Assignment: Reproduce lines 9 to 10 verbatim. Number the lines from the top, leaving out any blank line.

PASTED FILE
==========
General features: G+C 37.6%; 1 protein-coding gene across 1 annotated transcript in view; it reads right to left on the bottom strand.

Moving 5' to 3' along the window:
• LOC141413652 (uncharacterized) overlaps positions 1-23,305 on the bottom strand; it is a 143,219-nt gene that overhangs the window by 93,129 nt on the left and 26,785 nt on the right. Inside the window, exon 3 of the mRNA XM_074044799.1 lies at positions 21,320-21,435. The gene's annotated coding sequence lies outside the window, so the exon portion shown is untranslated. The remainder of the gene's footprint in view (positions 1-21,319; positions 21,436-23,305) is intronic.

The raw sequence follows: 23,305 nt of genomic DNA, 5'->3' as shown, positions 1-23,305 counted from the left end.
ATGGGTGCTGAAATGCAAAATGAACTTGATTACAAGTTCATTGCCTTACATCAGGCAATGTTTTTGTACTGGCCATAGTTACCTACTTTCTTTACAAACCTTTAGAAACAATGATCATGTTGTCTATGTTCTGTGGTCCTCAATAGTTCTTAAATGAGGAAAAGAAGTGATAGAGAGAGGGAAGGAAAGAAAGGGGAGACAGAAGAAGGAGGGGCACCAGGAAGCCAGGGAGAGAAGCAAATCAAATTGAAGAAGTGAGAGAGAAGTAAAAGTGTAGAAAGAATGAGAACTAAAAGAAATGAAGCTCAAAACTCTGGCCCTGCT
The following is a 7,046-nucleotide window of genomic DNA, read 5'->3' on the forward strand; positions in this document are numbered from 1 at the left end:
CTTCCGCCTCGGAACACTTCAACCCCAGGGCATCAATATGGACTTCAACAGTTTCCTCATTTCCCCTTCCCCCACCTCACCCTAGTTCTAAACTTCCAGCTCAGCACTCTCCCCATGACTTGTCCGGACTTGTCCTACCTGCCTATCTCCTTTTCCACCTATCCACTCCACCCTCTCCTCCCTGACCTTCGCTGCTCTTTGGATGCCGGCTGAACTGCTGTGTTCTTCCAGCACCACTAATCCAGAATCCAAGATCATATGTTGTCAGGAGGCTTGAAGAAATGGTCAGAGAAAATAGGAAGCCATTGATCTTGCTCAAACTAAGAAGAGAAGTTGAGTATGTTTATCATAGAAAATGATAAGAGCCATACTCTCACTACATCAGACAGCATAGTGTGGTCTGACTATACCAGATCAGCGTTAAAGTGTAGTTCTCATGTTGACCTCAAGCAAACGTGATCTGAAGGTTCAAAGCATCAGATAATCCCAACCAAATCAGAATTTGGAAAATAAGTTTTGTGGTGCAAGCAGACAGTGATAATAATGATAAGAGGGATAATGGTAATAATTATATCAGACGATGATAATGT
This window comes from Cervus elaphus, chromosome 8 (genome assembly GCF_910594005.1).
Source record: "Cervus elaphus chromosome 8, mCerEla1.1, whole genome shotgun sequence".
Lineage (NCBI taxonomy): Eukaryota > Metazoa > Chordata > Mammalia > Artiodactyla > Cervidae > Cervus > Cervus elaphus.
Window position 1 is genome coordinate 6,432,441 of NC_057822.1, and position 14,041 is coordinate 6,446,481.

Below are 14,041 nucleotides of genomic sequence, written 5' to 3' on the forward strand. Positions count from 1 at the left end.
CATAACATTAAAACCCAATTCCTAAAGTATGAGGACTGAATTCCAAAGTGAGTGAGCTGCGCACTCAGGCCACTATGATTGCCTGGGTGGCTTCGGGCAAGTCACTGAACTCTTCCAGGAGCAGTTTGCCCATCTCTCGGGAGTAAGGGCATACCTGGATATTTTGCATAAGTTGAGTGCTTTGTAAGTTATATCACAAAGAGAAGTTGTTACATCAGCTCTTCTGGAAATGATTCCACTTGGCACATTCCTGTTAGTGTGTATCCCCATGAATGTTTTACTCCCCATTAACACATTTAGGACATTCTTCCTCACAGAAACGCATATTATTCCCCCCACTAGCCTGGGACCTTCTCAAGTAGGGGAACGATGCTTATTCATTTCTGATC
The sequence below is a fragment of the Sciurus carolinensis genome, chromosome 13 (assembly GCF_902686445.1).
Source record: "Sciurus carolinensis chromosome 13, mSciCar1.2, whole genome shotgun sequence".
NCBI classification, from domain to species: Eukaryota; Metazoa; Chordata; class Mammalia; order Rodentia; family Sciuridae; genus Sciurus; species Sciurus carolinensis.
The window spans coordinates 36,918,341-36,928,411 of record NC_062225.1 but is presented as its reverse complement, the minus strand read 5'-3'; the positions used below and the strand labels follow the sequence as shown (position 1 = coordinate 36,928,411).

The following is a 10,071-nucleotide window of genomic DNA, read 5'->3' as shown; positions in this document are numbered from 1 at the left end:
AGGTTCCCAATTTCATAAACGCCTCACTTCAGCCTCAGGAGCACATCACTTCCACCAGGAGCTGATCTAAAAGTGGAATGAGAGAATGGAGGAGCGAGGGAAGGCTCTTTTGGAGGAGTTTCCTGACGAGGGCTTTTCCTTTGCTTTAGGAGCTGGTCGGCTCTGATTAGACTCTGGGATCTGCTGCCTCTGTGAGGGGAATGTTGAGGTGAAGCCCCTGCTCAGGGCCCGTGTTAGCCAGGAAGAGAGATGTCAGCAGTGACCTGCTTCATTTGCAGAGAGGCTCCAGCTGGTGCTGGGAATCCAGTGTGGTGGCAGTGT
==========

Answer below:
Source record: "Cervus elaphus chromosome 8, mCerEla1.1, whole genome shotgun sequence".
Lineage (NCBI taxonomy): Eukaryota > Metazoa > Chordata > Mammalia > Artiodactyla > Cervidae > Cervus > Cervus elaphus.